Pardeep Singh Kaleka and Arno Michaelis, Serve 2 Unite co-founders and the authors of “The Gift of our Wounds,” visited The Crossing campus ministry to give a public talk on hate, extremism, and forgiveness on the night of Nov. 12.
“I continuously go out of my way to find people who don’t agree with me,” Kaleka said.
After a white supremacist murdered Kaleka’s father Satwant Singh Kaleka along with five others at the Sikh Temple of Wisconsin on August 5, 2012 in Oak Creek, he began working toaward peace and tolerance. The shooter was a member of the neo-Nazi skinhead gang Michaelis had helped to found in 1989. The two met for dinner in October 2012, shortly after they began working together.
Michaelis, a reformed white supremacist, spoke to a group of students about his conscious decision to leave the movement. He said he found himself exhausted after having a daughter and becoming a single parent. Now, Michaelis said he values diversity and spends his time attempting to decrease hate in the world.
“Anything worth believing is worth challenging,” Kaleka told the audience during the public talk.
He asked the audience to reflect on their own personal beliefs about other people, groups, and the world we live in. Kaleka said some people hold on to ideas about others because of comfort or to avoid looking at the problems within themselves.
He also said shame contributes to others making poor decisions. Kaleka believes people should address their shame in order to recognize bad decisions and learn from them.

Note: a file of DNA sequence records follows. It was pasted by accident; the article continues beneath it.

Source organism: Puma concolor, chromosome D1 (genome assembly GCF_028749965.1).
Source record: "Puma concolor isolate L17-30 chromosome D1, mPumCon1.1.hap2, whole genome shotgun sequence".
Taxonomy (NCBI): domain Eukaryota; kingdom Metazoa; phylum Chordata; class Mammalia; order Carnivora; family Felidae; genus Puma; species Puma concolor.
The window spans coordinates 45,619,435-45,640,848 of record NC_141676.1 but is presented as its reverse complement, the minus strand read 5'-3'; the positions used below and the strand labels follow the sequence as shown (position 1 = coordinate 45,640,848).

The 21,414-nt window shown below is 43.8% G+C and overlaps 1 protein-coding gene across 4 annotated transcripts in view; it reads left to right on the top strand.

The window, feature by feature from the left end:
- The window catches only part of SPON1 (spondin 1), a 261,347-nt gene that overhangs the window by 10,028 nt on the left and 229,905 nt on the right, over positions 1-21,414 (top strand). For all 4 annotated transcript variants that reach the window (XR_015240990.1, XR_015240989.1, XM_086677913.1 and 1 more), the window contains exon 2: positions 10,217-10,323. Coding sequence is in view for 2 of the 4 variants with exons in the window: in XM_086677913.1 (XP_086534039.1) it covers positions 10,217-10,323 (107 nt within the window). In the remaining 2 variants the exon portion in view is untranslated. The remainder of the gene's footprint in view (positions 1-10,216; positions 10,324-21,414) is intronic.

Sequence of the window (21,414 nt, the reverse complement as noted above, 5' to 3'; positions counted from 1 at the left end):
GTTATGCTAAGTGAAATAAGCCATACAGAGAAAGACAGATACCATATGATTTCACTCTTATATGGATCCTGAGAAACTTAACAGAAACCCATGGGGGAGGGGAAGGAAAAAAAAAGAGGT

“The difference between guilt and shame is that guilt is when you’ve done something wrong and shame is when you feel wrong,” he said.
Kaleka said the shooter attacked the temple in 2012 because of his own shame associated with his own shortcomings in life. He said it was easy for him to blame the larger concept of immigration.
“He [the shooter] thought that not only did we belong in this community but we didn’t belong in this world,” he said.
Michaelis said recruiters for white supremacist movements and other extremists movement often prey on others’ frustrations, blaming them on an external group. Kaleka also said after the shooting, a lot of members of the Sikh community began to question their place in society.
“When they passed, I felt a sense of relief saying at least they died in a place of peace, a holy place,” he said.
Since the shooting, Kaleka became a licensed trauma therapist fostering healing and growth for his patients. He and Michaelis now work together to decrease divisions within society and promote conversation from people of different backgrounds.
“Responding to Hate” Public Talk and Student Workshop was co-sponsored by The Morgridge Center for Public Service and the Sikh Student Association at UW-Madison alongside a number of faith and community organizations.